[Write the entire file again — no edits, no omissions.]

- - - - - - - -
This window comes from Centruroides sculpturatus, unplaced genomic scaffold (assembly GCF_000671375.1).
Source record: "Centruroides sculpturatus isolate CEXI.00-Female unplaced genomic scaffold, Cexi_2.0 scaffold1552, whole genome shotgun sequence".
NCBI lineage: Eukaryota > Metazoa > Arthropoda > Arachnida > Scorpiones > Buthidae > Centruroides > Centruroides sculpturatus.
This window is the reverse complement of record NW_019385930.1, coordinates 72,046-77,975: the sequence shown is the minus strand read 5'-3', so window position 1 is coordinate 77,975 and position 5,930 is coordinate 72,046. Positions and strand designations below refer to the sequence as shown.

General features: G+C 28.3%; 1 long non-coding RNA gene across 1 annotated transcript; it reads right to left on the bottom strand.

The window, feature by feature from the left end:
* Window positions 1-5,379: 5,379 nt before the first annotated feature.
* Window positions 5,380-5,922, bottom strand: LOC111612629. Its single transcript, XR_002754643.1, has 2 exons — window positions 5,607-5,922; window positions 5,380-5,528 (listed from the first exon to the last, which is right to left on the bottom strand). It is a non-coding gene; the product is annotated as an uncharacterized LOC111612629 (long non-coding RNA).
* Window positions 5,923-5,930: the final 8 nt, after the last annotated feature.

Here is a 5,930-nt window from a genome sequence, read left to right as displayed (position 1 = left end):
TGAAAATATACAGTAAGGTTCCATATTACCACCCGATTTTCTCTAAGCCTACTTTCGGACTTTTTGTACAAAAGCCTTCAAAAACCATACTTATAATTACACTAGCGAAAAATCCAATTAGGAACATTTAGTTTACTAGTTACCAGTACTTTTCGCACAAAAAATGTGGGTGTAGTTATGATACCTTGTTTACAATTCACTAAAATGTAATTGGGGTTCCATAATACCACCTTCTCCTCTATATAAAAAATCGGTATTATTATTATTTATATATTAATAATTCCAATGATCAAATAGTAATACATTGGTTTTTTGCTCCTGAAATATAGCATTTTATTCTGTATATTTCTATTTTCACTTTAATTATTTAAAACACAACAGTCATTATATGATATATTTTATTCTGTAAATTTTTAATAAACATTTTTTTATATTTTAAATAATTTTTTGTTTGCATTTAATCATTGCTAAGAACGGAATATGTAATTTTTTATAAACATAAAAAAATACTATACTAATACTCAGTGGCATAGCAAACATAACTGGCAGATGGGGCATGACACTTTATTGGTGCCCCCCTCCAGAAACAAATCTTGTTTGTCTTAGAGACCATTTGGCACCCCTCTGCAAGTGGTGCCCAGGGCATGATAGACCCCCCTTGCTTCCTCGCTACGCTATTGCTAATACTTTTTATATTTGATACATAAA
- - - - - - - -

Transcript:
This window comes from Centruroides sculpturatus, unplaced genomic scaffold (assembly GCF_000671375.1).
Source record: "Centruroides sculpturatus isolate CEXI.00-Female unplaced genomic scaffold, Cexi_2.0 scaffold1552, whole genome shotgun sequence".
NCBI lineage: Eukaryota > Metazoa > Arthropoda > Arachnida > Scorpiones > Buthidae > Centruroides > Centruroides sculpturatus.
This window is the reverse complement of record NW_019385930.1, coordinates 72,046-77,975: the sequence shown is the minus strand read 5'-3', so window position 1 is coordinate 77,975 and position 5,930 is coordinate 72,046. Positions and strand designations below refer to the sequence as shown.

General features: G+C 28.3%; 1 long non-coding RNA gene across 1 annotated transcript; it reads right to left on the bottom strand.

The window, feature by feature from the left end:
* Window positions 1-5,379: 5,379 nt before the first annotated feature.
* Window positions 5,380-5,922, bottom strand: LOC111612629. Its single transcript, XR_002754643.1, has 2 exons — window positions 5,607-5,922; window positions 5,380-5,528 (listed from the first exon to the last, which is right to left on the bottom strand). It is a non-coding gene; the product is annotated as an uncharacterized LOC111612629 (long non-coding RNA).
* Window positions 5,923-5,930: the final 8 nt, after the last annotated feature.

Here is a 5,930-nt window from a genome sequence, read left to right as displayed (position 1 = left end):
TGAAAATATACAGTAAGGTTCCATATTACCACCCGATTTTCTCTAAGCCTACTTTCGGACTTTTTGTACAAAAGCCTTCAAAAACCATACTTATAATTACACTAGCGAAAAATCCAATTAGGAACATTTAGTTTACTAGTTACCAGTACTTTTCGCACAAAAAATGTGGGTGTAGTTATGATACCTTGTTTACAATTCACTAAAATGTAATTGGGGTTCCATAATACCACCTTCTCCTCTATATAAAAAATCGGTATTATTATTATTTATATATTAATAATTCCAATGATCAAATAGTAATACATTGGTTTTTTGCTCCTGAAATATAGCATTTTATTCTGTATATTTCTATTTTCACTTTAATTATTTAAAACACAACAGTCATTATATGATATATTTTATTCTGTAAATTTTTAATAAACATTTTTTTATATTTTAAATAATTTTTTGTTTGCATTTAATCATTGCTAAGAACGGAATATGTAATTTTTTATAAACATAAAAAAATACTATACTAATACTCAGTGGCATAGCAAACATAACTGGCAGATGGGGCATGACACTTTATTGGTGCCCCCCTCCAGAAACAAATCTTGTTTGTCTTAGAGACCATTTGGCACCCCTCTGCAAGTGGTGCCCAGGGCATGATAGACCCCCCTTGCTTCCTCGCTACGCTATTGCTAATACTTTTTATATTTGATACATAAA